The Climate Crisis is the transformation of how and where we live, it can also be referred to as climate change. It looks at the long-term changes in the measures of climate including precipitation, temperature, and wind patterns, according to the United States Geological Survey. It’s important to understand the causes of climate change to know how we can help prevent it. According to the EPA, two human activities that have significantly contributed to climate change are the emissions of greenhouse gasses and the reflectivity or absorption of the Sun’s energy. Greenhouse gas emissions have been on the rise since the Industrial Revolution, and these emissions have increased the greenhouse effect, causing the earth’s surface temperature to rise, and the burning of fossil fuels change the climate more significantly than any other human activity. Activities such as agriculture, road construction, and deforestation can also impact the reflectivity of Earth’s surface, leading to local warming or cooling. The effect of this is being observed in heat islands, which are urban areas that are warmer than their surrounding, less populated areas. This is because buildings, pavements, and roofs tend to reflect less sunlight than natural terrains making it warmer. Deforestation increases the Earth’s reflectivity by replacing dark trees with light surfaces making it cooler. Activities such as manufacturing goods, using transportation, producing food, generating power, and overconsumption also contribute to the climate crisis (United Nations). Although the recent increase in climate change has much more to do with human activity, there are also natural processes which influence the earth’s climate and explain the gradual changes to our climate prior to the 1700’s. Changes in the Earth’s orbit and rotation have had great impacts on the climate in the past. An example of this is the amount of sun hitting the Northern Hemisphere during summer, which is affected by the planet’s orbit, attributing this to be the primary cause of the past cycles of the ice age. Variations in solar activity can also affect the global surface temperatures. This refers to changes in the sun’s energy output, which can affect the intensity of the sunlight that reaches the earth’s surface, in recent years however the measurements of solar output have shown no net increase, despite global temperatures still rising. About 70% of the sunlight that reaches Earth is absorbed, and lighter surfaces tend to absorb less sunlight. Natural changes in the Earth’s surface such as the melting of sea ice, or snow, has contributed in the past, but these changes are more commonly now the effects of human processes. This is also leading to rises in global sea level. The ocean is currently absorbing more than 90% of the atmospheric heat, leading to thermal expansion, which is the increase in the volume of a substance as its temperature increases (Britannica). Higher sea levels have also led to coastal erosion, as the waves and currents wear away further onto the coast, and although scientists aren’t certain whether climate change is directly responsible for more severe storms, they know that the rise of sea levels lead to higher storm surges and more flooding. Volcanic activity has also played a noticeable role in climate change. Volcanic eruptions in the past have released large amounts of carbon dioxide at a time, but the repercussions from a volcanic eruption does not produce the same long-term effects as greenhouse gas emissions do, that is because an eruption emits 100 times less carbon dioxide than humans do each year. Throughout history there have also been changes to the levels of natural occurring carbon dioxide concentrations. The levels have varied in tandem with the glacial cycles, but during warmer interglacial periods, the carbon dioxide levels were higher, and during colder glacial periods, the levels were lower. The changing concentrations over time have amplified the temperature changes to the Earth’s surface caused by long-term shifts in the Earth’s orbit.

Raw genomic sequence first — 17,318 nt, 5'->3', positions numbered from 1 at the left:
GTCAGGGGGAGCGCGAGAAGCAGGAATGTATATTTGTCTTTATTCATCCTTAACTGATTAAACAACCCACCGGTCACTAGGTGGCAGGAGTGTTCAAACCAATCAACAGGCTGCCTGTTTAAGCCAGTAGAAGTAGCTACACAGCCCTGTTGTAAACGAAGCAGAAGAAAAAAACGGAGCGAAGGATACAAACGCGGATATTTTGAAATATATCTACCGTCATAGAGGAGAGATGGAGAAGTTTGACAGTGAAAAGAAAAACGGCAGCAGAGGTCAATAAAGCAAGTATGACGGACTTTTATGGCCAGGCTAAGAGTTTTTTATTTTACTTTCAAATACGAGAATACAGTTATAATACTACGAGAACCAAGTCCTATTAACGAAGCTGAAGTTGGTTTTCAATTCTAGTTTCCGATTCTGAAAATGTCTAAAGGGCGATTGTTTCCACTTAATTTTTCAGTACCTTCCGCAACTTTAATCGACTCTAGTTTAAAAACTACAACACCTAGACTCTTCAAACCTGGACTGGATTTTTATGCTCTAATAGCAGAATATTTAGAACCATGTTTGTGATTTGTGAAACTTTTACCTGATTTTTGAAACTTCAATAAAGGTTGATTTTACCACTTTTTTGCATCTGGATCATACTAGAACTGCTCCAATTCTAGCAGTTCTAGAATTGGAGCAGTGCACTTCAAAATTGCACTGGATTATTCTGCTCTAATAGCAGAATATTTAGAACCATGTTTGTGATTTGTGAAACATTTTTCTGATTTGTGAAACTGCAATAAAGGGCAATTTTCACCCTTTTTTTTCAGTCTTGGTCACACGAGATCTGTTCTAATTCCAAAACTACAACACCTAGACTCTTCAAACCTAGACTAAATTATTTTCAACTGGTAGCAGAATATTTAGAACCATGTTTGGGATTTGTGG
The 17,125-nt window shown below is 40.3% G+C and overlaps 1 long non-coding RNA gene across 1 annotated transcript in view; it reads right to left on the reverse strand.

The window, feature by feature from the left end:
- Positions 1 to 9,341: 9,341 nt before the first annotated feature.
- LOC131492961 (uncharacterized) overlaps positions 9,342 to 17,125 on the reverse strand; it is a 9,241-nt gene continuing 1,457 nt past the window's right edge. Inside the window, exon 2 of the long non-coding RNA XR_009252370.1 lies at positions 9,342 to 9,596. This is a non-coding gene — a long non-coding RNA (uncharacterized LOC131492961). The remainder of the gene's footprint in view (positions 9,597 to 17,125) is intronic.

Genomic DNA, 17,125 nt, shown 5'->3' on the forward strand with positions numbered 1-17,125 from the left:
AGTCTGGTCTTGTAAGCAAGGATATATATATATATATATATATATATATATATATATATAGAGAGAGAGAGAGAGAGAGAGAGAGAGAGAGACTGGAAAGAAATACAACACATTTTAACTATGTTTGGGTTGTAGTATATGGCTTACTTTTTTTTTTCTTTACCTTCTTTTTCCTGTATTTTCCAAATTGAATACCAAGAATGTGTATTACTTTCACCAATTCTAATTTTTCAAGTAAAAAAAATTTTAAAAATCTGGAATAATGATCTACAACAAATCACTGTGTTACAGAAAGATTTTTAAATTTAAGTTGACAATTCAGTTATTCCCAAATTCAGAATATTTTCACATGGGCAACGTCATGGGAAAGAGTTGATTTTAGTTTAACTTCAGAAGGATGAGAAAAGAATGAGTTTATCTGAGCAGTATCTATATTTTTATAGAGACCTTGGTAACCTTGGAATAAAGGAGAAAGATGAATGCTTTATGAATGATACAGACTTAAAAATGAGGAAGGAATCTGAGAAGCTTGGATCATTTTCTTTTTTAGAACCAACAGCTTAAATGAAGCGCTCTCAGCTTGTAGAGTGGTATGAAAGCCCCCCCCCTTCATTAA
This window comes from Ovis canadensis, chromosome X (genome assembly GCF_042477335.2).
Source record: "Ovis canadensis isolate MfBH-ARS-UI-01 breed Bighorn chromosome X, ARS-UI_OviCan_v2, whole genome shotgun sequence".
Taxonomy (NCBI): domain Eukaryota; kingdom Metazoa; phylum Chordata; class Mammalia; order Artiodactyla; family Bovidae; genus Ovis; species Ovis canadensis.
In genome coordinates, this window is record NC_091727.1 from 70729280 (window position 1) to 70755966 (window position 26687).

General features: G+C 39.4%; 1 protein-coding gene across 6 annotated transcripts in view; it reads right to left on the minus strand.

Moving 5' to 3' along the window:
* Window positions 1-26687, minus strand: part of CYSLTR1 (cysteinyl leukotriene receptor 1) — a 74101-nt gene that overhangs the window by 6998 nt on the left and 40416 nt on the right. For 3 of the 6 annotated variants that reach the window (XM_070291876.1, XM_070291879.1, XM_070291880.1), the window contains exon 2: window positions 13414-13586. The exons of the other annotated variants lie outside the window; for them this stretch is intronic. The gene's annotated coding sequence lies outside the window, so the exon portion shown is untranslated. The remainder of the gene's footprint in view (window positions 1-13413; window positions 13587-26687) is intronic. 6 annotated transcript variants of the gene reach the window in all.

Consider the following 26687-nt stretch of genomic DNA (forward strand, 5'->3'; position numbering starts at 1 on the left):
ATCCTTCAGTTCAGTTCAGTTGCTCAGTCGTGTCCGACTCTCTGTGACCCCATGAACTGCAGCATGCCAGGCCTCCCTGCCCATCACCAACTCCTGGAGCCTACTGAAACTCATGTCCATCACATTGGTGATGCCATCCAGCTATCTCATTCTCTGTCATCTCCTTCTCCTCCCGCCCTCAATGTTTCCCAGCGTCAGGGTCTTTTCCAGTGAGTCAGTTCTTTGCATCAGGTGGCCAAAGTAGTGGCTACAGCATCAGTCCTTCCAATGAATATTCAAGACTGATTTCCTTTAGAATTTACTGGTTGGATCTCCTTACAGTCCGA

How Global Warming Effects the Weather: